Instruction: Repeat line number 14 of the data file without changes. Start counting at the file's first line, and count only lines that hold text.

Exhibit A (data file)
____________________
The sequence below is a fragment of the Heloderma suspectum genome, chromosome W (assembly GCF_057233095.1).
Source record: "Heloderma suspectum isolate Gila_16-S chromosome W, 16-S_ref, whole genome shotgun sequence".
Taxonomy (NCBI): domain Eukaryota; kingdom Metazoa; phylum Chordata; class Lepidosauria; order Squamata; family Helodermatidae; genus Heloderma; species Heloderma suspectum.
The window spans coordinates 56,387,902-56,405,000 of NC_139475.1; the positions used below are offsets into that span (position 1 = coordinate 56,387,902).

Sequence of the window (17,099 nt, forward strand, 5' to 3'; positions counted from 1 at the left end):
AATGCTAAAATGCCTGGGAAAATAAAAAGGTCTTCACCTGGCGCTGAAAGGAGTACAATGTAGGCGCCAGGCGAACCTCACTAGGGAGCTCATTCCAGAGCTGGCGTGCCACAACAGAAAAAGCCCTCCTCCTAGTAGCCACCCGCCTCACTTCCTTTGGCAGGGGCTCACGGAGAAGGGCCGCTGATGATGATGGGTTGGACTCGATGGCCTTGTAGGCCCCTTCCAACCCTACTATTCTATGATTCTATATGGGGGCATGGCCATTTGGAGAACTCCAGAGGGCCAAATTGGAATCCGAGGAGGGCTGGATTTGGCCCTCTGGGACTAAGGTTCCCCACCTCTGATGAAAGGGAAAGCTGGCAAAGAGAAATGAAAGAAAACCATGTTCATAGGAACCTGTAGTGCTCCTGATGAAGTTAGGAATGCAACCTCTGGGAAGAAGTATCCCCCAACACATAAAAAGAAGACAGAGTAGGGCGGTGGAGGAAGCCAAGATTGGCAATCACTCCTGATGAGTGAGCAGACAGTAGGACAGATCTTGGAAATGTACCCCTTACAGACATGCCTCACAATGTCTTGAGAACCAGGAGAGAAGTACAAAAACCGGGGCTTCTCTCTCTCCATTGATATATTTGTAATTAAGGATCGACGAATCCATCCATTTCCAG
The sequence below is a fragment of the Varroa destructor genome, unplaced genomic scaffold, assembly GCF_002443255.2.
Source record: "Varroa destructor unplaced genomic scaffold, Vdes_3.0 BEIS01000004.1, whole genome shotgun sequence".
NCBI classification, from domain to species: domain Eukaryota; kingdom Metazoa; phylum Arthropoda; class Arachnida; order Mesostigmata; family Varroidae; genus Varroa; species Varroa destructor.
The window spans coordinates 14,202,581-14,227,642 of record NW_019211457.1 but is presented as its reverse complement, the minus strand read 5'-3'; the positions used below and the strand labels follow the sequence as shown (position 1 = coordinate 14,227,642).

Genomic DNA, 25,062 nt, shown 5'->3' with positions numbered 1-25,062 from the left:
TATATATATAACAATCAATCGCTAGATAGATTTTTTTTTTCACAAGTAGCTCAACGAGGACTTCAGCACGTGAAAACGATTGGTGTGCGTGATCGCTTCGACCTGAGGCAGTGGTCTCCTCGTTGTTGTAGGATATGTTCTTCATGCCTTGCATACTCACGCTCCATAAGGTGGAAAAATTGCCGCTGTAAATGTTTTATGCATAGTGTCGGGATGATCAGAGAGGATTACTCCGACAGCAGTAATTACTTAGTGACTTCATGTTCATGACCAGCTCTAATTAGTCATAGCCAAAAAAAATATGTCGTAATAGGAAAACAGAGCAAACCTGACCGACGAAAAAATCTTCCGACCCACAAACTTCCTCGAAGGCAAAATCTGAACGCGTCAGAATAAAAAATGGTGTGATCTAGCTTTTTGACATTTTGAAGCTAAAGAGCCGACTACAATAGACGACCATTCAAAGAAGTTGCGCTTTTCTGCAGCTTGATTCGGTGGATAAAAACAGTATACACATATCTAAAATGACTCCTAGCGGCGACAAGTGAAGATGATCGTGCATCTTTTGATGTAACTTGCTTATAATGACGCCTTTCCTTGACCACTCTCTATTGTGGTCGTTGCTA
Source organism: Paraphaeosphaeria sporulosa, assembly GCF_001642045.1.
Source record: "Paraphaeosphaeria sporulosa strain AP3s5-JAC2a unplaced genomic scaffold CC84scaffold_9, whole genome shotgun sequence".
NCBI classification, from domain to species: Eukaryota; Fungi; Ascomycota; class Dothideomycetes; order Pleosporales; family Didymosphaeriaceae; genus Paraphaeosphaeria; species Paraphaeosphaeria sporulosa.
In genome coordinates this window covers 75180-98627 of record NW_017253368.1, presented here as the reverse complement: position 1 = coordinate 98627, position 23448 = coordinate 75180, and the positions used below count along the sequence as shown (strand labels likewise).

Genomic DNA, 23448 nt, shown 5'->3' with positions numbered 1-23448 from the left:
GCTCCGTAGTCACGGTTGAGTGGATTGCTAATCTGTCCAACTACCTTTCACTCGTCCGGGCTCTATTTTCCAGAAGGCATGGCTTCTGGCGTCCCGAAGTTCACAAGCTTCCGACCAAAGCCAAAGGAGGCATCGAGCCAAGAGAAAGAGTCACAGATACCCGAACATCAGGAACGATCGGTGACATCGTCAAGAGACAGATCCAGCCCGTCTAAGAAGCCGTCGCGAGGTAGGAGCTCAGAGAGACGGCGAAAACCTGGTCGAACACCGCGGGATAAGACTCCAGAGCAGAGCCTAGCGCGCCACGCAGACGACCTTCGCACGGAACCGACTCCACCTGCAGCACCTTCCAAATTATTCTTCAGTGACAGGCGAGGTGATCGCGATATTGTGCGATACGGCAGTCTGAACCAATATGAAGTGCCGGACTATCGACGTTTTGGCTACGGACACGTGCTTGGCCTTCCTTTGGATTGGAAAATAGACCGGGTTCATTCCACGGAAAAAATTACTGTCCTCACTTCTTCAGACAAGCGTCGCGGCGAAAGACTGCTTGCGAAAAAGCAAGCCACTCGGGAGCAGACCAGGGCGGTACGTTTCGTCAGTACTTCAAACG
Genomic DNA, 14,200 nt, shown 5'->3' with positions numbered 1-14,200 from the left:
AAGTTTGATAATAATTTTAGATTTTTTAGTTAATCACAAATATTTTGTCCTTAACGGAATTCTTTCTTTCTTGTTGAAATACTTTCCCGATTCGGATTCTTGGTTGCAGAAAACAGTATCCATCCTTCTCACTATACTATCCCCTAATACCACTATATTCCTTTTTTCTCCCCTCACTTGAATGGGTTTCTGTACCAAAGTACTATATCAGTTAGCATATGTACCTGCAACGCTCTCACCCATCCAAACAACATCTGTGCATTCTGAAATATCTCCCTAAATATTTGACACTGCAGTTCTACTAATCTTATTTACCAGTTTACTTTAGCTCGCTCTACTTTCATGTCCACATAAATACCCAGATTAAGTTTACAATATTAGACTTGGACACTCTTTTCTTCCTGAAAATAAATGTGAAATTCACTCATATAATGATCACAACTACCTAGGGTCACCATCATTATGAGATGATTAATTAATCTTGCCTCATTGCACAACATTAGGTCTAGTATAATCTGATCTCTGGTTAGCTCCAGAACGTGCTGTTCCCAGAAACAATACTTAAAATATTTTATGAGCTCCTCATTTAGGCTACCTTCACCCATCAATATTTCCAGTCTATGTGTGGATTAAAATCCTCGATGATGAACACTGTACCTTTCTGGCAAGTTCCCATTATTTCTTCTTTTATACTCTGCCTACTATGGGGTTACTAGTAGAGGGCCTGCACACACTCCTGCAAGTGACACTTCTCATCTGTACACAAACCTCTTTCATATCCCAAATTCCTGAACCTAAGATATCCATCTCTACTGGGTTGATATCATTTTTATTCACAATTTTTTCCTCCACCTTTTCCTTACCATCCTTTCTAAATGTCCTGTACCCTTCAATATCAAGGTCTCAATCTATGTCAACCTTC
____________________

Source record: "Paraphaeosphaeria sporulosa strain AP3s5-JAC2a unplaced genomic scaffold CC84scaffold_9, whole genome shotgun sequence".